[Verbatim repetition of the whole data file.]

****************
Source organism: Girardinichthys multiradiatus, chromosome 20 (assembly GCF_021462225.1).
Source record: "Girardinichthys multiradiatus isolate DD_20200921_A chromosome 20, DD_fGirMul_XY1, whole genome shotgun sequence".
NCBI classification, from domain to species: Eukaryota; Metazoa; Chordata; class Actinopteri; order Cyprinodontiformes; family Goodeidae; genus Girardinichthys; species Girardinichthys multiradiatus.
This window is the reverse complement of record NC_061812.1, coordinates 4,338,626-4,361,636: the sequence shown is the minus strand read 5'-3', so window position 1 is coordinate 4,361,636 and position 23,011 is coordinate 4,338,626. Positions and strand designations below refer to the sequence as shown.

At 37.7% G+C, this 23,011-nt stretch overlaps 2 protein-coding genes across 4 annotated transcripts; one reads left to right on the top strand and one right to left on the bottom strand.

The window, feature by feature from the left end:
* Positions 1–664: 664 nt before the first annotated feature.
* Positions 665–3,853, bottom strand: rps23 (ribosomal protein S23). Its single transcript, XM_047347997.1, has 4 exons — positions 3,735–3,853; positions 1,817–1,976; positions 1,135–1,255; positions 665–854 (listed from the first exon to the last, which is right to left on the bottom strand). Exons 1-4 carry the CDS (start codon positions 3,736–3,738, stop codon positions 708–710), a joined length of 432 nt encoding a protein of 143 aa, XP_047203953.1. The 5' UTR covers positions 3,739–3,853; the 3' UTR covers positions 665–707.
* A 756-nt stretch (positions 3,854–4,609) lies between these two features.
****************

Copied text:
Source organism: Girardinichthys multiradiatus, chromosome 20 (assembly GCF_021462225.1).
Source record: "Girardinichthys multiradiatus isolate DD_20200921_A chromosome 20, DD_fGirMul_XY1, whole genome shotgun sequence".
NCBI classification, from domain to species: Eukaryota; Metazoa; Chordata; class Actinopteri; order Cyprinodontiformes; family Goodeidae; genus Girardinichthys; species Girardinichthys multiradiatus.
This window is the reverse complement of record NC_061812.1, coordinates 4,338,626-4,361,636: the sequence shown is the minus strand read 5'-3', so window position 1 is coordinate 4,361,636 and position 23,011 is coordinate 4,338,626. Positions and strand designations below refer to the sequence as shown.

At 37.7% G+C, this 23,011-nt stretch overlaps 2 protein-coding genes across 4 annotated transcripts; one reads left to right on the top strand and one right to left on the bottom strand.

The window, feature by feature from the left end:
* Positions 1–664: 664 nt before the first annotated feature.
* Positions 665–3,853, bottom strand: rps23 (ribosomal protein S23). Its single transcript, XM_047347997.1, has 4 exons — positions 3,735–3,853; positions 1,817–1,976; positions 1,135–1,255; positions 665–854 (listed from the first exon to the last, which is right to left on the bottom strand). Exons 1-4 carry the CDS (start codon positions 3,736–3,738, stop codon positions 708–710), a joined length of 432 nt encoding a protein of 143 aa, XP_047203953.1. The 5' UTR covers positions 3,739–3,853; the 3' UTR covers positions 665–707.
* A 756-nt stretch (positions 3,854–4,609) lies between these two features.